Stay Curious Speaker Spot: DK

DK photos

For our final Stay Curious Speaker Spot we asked DK about his session Oh, The Places You’ll Go. Here he gives us a snapshot of what we can expect in the closing keynote of the 2015 AMA Conference.

Describe your conference session in less than 50 words:

An attempt to ask better questions when it comes to social media / technology in relation to the arts / cultural sector.

What are the top 3 things delegates will learn or take away from your conference session?

  1. How audacity, curiosity and playful experimentation is the driver for success
  2. How to cultivate a responsive culture
  3. What strategic / workflow / platform systems add value whilst serving audiences

Why should delegates attend your session?

To see me raise my eyebrows independently of each other, plus potentially learn some stuff.

What are you looking forward to most at the AMA Conference?

Learning from others :-)

Have we sparked your curiosity? Further details about this year’s sessions are available on our conference website.

Stay Curious Speaker Spot: Thea King

Image of Thea King
Thea King answers our Speaker Spot questions about her session with Lucy Macnab, Co-Director of Ministry of Stories, Innovative storytelling to inspire potential donors. This breakout session forms part of our fundraising and development programme at this year’s conference.

Describe your conference session in less than 50 words:

We will share how we are working to create and sustain a family of individual donors using institutional marketing.

Discover how we tell stories about inspirational jellyfish and our young writers’ adventures to inspire audiences beyond our centre in Hoxton, London.

We will also be running one of our hands-on, creative writing workshops usually reserved for our Junior Ministers.

What are the top 3 things delegates will learn or take away from your conference session?

  1. An understanding of institutional marketing in action
  1. Key steps on how to start building a family of donors
  1. Storytelling inspiration

Why should delegates attend your session?

Be inspired by a small organisation telling big stories.

What are you looking forward to most at the AMA Conference?

We are most looking forward to meeting with lots of other arts professionals and hearing Alec Coles’ keynote.

Have we sparked your curiosity? Further details about this year’s sessions are available on our conference website.

Stay Curious Speaker Spot: Carolyn Royston

Image of Carolyn Royston

We asked Carolyn Royston some questions about Digital Transformation, the breakout session for senior delegates in the Advanced Arena that she will be delivering at this year’s AMA conference.

Describe your conference session in less than 50 words:

We will be exploring two key questions:
How is digital making us change how our organisations need to function?
How can you kickstart a transformation and introduce different mindsets for working and collaborating?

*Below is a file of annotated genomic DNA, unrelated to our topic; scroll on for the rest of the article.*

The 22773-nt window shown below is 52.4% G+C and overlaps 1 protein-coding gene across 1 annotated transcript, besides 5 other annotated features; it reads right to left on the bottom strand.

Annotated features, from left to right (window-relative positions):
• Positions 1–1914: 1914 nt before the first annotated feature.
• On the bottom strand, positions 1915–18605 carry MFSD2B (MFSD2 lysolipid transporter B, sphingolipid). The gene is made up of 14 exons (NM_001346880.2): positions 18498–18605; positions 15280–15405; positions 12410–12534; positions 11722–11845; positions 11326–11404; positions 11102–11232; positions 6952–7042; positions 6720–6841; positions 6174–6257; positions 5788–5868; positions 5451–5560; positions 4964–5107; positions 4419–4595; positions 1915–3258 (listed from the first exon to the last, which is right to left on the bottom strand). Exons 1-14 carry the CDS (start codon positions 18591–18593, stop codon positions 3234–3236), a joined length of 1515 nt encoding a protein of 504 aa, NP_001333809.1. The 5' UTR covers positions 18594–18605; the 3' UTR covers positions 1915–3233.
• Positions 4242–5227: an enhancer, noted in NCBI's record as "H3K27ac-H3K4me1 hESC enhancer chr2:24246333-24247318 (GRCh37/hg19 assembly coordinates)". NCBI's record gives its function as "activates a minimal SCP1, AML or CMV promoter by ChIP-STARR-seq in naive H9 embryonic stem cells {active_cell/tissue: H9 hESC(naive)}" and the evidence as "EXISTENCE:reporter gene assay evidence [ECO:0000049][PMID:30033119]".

What are the top 3 things delegates will learn or take away from your conference session?

1. Digital transformation for cultural organisations requires a change in organisational mindset and culture. It’s not a technology issue.

2. Digital is making us change how organisations need to function. We need to better understand the impact it is having on the way we serve our visitors or customers, the way staff work and collaborate and on daily operations and processes.

3. There are key areas to focus on that bring meaningful change and can kick-start a digital transformation process. These areas are centred on the leadership team having a clear vision for digital and understanding what it can do for the organisation, building digital confidence amongst staff and introducing new processes to support a digital workplace.

Why should delegates attend your session?

Cultural organisations are facing the challenges of rapid change driven by the growing digital demands of their audiences, increasing financial pressures requiring more efficient delivery of services and the speed in which digital technologies are permeating every area of activity.

This session will discuss what it really takes to transform into digital-first thinking organisations and how to manage that transformation process. And why now is the time to make a critical digital shift in the way that your organisation thinks about and delivers its digital programmes and services.

What are you looking forward to most at the AMA Conference?

The AMA has put together a really great programme for the conference and I’m so pleased to see digital fully integrated throughout. I’m really looking forward to hearing more about the digital opportunities and challenges for arts organisations around digital delivery. I’m also excited to meet new people and grow my network.

Have we sparked your curiosity? Further details about this year’s sessions are available on our conference website.

Future Proof Museums – apply now!

FPM AMA web banner

The deadline for Future Proof Museums is Monday 6 July – have you applied yet?

We are looking for a diverse group of participants to take part in Future Proof Museums; small, mid or large scale museums, from a broad range of regions in England, and a variety of type of museum – from natural history to art, from science to social history, from local authority to university-run.